The year 2011 will go down in history as a turning point for the Arab world. The popular unrest that swept across the region and led to the toppling of the Ben Ali, Mubarak, and Qaddhafi regimes in Tunisia, Egypt, and Libya has fundamentally altered the social, economic, and political outlooks of these countries and the region as a whole.
This book assesses the transition processes unleashed by the uprisings that took place in Egypt and Tunisia in 2011. The wave of unrest and popular mobilisation that swept through these countries is treated as the point of departure of long and complex processes of change, manipulation, restructuring, and entrenchment of the institutional structures and logics that defined politics. The book explores the constitutive elements of institutional development, namely processes of constitution making, electoral politics, the changing status and power of the judiciary, and the interplay between the civilian and the military apparatuses in Egypt and Tunisia. It also considers the extent to which these two countries have become more democratic, as a result of their institutions being more legitimate, accountable, and responsive, at the beginning of 2014 and from a comparative perspective. The impact of temporal factors in shaping transition paths is highlighted throughout the book.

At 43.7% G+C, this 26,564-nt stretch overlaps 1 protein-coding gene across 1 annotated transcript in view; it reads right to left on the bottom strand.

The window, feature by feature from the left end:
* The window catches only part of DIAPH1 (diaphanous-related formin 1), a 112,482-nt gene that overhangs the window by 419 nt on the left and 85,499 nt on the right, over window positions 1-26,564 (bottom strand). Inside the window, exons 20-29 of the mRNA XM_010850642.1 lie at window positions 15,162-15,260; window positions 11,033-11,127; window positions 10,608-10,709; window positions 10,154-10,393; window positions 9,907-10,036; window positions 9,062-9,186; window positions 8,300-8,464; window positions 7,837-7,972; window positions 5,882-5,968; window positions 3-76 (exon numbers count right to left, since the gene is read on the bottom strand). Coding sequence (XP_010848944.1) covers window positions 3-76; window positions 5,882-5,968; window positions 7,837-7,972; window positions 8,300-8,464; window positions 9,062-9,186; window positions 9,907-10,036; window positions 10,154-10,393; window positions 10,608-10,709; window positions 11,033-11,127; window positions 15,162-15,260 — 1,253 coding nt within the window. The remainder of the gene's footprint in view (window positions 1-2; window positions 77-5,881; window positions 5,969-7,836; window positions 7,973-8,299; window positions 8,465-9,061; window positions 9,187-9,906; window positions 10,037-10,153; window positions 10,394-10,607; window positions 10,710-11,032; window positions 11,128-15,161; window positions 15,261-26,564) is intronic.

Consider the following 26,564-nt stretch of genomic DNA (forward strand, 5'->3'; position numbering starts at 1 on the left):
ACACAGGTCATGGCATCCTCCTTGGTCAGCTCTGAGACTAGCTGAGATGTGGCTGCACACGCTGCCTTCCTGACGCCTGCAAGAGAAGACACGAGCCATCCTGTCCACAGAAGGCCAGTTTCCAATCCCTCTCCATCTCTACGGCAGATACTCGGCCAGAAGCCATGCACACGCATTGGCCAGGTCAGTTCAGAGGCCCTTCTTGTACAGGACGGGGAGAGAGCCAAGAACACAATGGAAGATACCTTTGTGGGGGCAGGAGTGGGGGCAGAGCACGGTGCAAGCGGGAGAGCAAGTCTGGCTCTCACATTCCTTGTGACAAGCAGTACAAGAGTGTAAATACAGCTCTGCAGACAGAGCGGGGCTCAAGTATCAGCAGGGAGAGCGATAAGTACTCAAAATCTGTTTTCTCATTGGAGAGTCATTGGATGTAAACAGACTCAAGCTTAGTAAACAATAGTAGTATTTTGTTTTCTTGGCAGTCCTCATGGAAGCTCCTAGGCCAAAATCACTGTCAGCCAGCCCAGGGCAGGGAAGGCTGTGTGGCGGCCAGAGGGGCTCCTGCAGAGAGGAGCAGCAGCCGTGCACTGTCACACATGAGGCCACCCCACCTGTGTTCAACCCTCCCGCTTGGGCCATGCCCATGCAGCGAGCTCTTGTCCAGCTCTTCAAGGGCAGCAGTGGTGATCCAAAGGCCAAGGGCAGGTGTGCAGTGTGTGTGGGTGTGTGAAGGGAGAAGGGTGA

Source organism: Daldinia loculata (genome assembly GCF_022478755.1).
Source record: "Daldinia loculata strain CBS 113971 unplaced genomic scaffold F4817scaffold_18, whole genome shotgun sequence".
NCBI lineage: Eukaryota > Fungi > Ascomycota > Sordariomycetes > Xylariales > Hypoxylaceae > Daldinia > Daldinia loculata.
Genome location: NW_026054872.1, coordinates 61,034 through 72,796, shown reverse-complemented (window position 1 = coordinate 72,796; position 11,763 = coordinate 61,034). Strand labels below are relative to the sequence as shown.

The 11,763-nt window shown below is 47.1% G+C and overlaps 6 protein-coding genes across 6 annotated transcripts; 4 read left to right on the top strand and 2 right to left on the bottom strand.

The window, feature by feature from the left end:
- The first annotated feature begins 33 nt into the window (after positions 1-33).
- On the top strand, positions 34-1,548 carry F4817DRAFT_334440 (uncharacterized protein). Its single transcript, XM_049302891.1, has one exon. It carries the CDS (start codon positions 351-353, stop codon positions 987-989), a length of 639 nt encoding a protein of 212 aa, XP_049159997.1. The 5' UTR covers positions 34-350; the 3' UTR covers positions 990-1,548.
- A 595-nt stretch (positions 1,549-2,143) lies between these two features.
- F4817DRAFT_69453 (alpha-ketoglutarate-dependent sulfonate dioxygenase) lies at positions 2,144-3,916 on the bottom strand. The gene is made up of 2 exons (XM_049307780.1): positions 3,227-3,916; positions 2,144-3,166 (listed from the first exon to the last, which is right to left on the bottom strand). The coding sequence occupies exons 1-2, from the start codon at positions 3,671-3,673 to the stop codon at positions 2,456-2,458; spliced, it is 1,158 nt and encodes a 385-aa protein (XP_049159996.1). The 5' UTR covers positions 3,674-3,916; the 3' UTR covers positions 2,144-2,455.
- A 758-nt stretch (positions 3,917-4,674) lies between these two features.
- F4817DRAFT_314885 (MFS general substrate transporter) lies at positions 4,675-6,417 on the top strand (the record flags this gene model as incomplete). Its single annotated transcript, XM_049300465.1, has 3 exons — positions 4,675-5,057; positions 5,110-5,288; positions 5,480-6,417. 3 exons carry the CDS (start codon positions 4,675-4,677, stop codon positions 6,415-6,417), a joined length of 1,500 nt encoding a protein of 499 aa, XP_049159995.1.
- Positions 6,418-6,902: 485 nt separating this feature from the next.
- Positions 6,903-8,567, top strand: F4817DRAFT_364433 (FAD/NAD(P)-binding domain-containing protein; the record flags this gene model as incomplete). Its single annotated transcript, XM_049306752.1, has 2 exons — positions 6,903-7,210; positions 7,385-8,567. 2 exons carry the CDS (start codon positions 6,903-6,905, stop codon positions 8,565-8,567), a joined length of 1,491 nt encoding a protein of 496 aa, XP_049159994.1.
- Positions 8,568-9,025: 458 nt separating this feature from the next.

The book provides a comprehensive assessment of political and institutional transition processes in two key countries in North Africa and its conclusions shed light on similar processes that have taken place throughout the region since 2011. It will be a valuable resource for anyone studying Middle Eastern and North African politics, area studies, comparative institutional development and democratisation.
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